Facebook ‘s empire expands … Warner Bros. Studios’ plan to start streaming its films to Facebook users is taking a bite out of shares of movie-rental giant Netflix Inc., sending its stock tumbling nearly 6% Tuesday.
The proposal, which would allow immediate streaming of the venerable studio’s movies on the popular social-networking service, puts a new wrinkle in Hollywood’s adaptation to a digital world.
Warner is starting out the service by offering screenings of its 2008 hit “The Dark Knight,” which made more than $1 billion in worldwide receipts — seventh on the all-time box-office list. Facebook users who say they “liked” the film can rent the title from its page on the social network. Users would use 30 Facebook credits, worth $3, to pay for the rental.
Warner is calling the venture a “test,” saying it plans to put “selected” films on the site for rental or purchase. Users could watch the film via their Facebook account for up to 48 hours on demand, and be able to start and stop the stream whenever they choose. They could also network with others while watching the film on Facebook.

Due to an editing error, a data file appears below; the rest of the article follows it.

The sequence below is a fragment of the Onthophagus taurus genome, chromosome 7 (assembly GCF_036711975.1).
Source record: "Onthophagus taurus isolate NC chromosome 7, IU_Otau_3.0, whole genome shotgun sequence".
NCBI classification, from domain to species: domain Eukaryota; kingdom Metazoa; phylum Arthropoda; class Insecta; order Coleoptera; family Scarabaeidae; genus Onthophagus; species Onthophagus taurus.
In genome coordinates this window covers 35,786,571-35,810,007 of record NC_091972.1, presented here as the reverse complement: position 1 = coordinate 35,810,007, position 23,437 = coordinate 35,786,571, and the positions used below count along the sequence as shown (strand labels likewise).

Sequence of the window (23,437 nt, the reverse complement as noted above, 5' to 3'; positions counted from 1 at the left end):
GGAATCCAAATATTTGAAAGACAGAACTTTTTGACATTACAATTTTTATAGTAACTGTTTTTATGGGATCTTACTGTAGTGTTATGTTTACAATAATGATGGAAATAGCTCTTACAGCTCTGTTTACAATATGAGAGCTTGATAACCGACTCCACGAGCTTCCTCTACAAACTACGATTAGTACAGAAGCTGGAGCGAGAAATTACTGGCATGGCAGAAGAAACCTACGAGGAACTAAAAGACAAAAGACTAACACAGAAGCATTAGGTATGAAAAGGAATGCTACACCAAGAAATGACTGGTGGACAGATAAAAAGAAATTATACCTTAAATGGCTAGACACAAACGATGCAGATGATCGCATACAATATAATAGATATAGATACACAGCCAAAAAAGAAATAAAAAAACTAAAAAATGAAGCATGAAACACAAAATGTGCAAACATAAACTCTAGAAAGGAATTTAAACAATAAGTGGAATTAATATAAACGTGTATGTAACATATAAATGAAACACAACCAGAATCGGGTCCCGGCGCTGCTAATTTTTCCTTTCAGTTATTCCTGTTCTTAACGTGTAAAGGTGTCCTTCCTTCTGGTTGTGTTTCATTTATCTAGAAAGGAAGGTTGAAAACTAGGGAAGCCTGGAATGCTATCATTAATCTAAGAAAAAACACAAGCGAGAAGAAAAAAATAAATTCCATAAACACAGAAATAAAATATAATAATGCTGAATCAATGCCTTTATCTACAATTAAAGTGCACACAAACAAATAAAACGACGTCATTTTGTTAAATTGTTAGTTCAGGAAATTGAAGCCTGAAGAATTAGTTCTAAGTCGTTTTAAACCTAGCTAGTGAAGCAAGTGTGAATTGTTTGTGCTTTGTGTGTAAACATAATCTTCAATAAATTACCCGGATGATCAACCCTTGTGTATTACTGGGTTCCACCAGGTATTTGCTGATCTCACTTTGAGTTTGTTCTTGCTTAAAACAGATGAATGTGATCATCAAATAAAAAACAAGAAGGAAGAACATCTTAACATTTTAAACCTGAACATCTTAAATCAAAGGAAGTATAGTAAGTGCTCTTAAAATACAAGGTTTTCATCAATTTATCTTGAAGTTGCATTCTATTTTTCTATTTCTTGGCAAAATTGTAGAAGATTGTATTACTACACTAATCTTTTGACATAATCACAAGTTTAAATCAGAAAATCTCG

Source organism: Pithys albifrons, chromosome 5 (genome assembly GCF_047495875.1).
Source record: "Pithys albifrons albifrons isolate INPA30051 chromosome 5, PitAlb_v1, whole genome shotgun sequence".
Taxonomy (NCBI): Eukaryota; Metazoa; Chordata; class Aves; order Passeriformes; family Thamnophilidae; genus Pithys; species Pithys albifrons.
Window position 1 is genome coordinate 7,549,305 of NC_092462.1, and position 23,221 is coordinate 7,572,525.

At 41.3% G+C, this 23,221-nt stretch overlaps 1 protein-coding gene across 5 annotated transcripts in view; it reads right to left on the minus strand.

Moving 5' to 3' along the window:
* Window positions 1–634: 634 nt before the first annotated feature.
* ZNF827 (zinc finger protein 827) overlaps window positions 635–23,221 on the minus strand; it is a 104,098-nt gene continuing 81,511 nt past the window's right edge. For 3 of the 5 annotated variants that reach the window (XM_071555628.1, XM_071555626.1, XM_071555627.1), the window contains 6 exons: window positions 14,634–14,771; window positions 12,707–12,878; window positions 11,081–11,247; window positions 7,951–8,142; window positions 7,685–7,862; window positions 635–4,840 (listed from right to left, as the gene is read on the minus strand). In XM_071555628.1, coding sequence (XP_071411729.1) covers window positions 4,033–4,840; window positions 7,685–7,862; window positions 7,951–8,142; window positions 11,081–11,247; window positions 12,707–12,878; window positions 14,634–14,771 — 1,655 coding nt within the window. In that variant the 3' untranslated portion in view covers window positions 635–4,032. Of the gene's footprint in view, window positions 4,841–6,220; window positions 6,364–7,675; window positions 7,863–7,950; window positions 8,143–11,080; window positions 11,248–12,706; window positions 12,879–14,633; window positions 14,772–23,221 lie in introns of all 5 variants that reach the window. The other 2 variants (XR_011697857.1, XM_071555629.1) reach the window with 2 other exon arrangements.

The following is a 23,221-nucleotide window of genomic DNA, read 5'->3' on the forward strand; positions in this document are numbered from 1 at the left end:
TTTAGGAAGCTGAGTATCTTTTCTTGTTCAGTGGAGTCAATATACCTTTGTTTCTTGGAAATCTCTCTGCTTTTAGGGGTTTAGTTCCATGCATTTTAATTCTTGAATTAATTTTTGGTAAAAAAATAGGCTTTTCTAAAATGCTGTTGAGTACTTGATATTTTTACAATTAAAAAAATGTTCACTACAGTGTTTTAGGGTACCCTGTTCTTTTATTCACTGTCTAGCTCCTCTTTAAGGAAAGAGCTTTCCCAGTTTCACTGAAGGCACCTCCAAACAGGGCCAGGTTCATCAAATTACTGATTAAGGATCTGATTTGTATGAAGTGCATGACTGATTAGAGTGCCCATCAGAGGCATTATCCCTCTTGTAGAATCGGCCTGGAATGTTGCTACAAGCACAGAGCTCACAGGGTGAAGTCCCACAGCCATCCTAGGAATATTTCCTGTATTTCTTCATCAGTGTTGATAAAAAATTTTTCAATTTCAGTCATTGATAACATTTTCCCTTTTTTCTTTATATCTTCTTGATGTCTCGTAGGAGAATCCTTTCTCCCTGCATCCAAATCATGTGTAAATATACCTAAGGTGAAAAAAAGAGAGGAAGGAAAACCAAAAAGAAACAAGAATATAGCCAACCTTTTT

“Facebook has become a daily destination for hundreds of millions of people,” said Thomas Gewecke, president of the Warner Bros. digital-distribution unit, in a statement. “Making our films available … gives consumers a simple, convenient way to access and enjoy our films through the world’s largest social network.”
Facebook, however, insisted that the Warner plan does not constitute a exclusive transaction between the two parties. Facebook said it has consulted with Warner to get its project going, but it helps other content providers do the same, including CBS Corp. (CBS 23.70, -0.02, -0.08%) , Comcast Corp.’s (CMCSA 25.57, -0.02, -0.08%) NBC network and Walt Disney Co.’s (DIS 43.20, -0.03, -0.07%) ABC network, as well as Netflix (NFLX 195.08, -0.37, -0.19%)
Facebook officials said in a written statement: “Right now, more than 400 games and applications use Facebook credits to give people a convenient and safe way to buy virtual and digital goods on Facebook. We’re open to developers and partners that want to experiment using credits in new and interesting ways, and we look forward to seeing what they come up with.”
Privately held Facebook said it gets a 30% cut from every showing via its network.